Grace Ogot's Land Without Thunder is one of the oldest books in my mother's house. The anthology of short stories is a worn, paperback copy bought in the early 80s. I cannot think of a set of stories that I have read more. You see, even in a house filled with books by African writers, I did not truly meet a voice that I thought understood me until I started reading Grace Ogot.
In Tekayo, a man's greed leads him to commit an unspeakable taboo. A group of women survive a series of racist encounters at a Cairo airport. Sexual assault leads to suicide in Nairobi. A desperate woman uses witchcraft to trick her beloved into marrying her. Said beloved having dumped her for refusing to abandon her values and sleep with him. The stories are a delight to read.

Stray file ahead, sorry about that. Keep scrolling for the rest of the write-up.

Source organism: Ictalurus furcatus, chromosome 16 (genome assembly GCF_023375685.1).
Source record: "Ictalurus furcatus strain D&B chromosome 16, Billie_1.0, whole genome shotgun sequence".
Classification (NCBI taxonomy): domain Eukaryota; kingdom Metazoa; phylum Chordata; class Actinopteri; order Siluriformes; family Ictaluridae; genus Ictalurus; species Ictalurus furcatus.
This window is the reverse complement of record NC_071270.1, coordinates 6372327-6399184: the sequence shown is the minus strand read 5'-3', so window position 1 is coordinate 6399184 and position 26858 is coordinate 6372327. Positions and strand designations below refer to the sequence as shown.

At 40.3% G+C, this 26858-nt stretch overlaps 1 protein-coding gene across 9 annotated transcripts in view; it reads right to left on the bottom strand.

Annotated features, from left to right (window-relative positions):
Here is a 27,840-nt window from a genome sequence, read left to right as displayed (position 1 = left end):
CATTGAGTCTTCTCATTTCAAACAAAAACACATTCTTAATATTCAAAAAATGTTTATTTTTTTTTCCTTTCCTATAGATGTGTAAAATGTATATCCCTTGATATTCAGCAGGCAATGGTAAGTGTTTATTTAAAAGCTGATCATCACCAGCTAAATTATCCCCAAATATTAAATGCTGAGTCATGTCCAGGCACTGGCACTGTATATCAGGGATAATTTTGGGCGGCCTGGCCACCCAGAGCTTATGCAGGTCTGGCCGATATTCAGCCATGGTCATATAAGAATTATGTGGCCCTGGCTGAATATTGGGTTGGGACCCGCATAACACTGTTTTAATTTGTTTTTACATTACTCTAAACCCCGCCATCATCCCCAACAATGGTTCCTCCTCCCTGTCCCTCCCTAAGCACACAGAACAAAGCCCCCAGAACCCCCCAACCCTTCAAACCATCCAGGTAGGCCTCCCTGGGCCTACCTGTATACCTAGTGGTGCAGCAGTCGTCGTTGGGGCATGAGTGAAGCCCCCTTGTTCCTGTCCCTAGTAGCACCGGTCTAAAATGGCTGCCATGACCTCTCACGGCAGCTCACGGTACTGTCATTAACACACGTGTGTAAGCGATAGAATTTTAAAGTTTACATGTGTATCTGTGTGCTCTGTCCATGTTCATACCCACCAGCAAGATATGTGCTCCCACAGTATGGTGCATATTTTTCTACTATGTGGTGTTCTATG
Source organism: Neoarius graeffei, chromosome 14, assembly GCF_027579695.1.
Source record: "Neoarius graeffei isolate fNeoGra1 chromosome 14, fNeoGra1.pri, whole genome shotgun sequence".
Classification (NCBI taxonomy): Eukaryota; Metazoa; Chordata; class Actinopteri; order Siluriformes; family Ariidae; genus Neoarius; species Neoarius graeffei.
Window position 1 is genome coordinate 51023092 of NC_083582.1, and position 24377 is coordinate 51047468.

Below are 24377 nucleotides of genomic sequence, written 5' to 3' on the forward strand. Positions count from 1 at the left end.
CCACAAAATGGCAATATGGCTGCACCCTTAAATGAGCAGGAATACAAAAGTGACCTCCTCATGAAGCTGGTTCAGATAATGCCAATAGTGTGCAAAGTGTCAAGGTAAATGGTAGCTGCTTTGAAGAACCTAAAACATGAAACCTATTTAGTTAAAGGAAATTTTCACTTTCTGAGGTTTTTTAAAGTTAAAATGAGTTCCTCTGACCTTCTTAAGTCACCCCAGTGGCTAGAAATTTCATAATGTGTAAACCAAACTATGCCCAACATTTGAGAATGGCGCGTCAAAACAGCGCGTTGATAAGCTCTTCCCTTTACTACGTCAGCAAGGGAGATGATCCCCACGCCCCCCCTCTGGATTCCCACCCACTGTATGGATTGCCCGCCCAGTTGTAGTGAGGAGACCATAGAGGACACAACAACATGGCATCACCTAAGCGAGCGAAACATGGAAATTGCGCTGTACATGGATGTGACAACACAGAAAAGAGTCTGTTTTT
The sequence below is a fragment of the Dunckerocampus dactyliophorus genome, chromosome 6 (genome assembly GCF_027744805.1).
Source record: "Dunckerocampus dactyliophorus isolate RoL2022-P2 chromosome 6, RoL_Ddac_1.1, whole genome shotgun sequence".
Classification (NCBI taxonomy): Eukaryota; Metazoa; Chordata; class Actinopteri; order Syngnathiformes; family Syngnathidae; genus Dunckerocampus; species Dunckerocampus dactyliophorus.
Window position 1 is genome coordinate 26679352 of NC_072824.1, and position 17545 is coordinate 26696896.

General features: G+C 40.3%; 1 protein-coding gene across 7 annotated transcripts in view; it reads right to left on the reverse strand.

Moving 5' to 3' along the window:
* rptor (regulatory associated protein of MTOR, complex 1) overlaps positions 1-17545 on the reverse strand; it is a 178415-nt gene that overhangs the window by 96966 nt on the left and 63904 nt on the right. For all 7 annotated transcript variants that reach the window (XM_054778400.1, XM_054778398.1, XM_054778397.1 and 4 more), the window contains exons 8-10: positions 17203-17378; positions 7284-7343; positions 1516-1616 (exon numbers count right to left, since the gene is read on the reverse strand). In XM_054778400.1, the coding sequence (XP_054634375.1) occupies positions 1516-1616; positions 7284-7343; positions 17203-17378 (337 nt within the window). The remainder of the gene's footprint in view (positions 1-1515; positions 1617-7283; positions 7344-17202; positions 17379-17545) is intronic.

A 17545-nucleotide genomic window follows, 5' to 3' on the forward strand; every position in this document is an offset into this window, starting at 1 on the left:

Grace Ogot showed me women who were so powerful they commanded the respect of everyone around them. Moreover, she taught me that African lore can break away from traditional narratives and fit the zeitgeist.
Remember, Grace Ogot was writing these stories in the 70s in Kenya. She was the first African woman from Kenya to be published in the English language. A trained nurse, she worked in London and here at home. Her views on the contrasts between traditional and modern medicine suffused many of her works. Not only did she contribute to what many would call Kenya's literary golden age, but she was also an MP and a diplomat.
You will be enchanted by her wit and glorious literary talent from the moment you open the book. She will sweep you away with her grasp of the language. A hot cup of chai and a Grace Ogot novel is just what the doctor ordered this weekend.